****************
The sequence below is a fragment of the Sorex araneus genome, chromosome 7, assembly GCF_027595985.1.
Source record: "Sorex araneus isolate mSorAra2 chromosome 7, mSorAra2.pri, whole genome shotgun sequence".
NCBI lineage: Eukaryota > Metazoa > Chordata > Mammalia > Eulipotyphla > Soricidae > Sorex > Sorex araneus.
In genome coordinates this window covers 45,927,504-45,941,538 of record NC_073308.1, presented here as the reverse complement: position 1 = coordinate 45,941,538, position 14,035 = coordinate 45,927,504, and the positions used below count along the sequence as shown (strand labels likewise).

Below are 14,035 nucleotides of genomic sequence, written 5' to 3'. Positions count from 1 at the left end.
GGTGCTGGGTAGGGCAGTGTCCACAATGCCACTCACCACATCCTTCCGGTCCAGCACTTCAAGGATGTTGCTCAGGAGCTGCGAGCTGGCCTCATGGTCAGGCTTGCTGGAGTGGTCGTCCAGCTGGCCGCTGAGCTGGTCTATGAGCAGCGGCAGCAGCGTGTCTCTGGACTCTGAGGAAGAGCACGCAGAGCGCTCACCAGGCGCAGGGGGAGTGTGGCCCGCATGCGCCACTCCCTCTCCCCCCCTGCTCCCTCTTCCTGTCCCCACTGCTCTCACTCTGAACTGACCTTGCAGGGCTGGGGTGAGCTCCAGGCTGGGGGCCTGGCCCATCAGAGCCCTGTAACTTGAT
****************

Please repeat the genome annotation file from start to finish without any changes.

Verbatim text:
The sequence below is a fragment of the Sorex araneus genome, chromosome 7, assembly GCF_027595985.1.
Source record: "Sorex araneus isolate mSorAra2 chromosome 7, mSorAra2.pri, whole genome shotgun sequence".
NCBI lineage: Eukaryota > Metazoa > Chordata > Mammalia > Eulipotyphla > Soricidae > Sorex > Sorex araneus.
In genome coordinates this window covers 45,927,504-45,941,538 of record NC_073308.1, presented here as the reverse complement: position 1 = coordinate 45,941,538, position 14,035 = coordinate 45,927,504, and the positions used below count along the sequence as shown (strand labels likewise).

Below are 14,035 nucleotides of genomic sequence, written 5' to 3'. Positions count from 1 at the left end.
GGTGCTGGGTAGGGCAGTGTCCACAATGCCACTCACCACATCCTTCCGGTCCAGCACTTCAAGGATGTTGCTCAGGAGCTGCGAGCTGGCCTCATGGTCAGGCTTGCTGGAGTGGTCGTCCAGCTGGCCGCTGAGCTGGTCTATGAGCAGCGGCAGCAGCGTGTCTCTGGACTCTGAGGAAGAGCACGCAGAGCGCTCACCAGGCGCAGGGGGAGTGTGGCCCGCATGCGCCACTCCCTCTCCCCCCCTGCTCCCTCTTCCTGTCCCCACTGCTCTCACTCTGAACTGACCTTGCAGGGCTGGGGTGAGCTCCAGGCTGGGGGCCTGGCCCATCAGAGCCCTGTAACTTGAT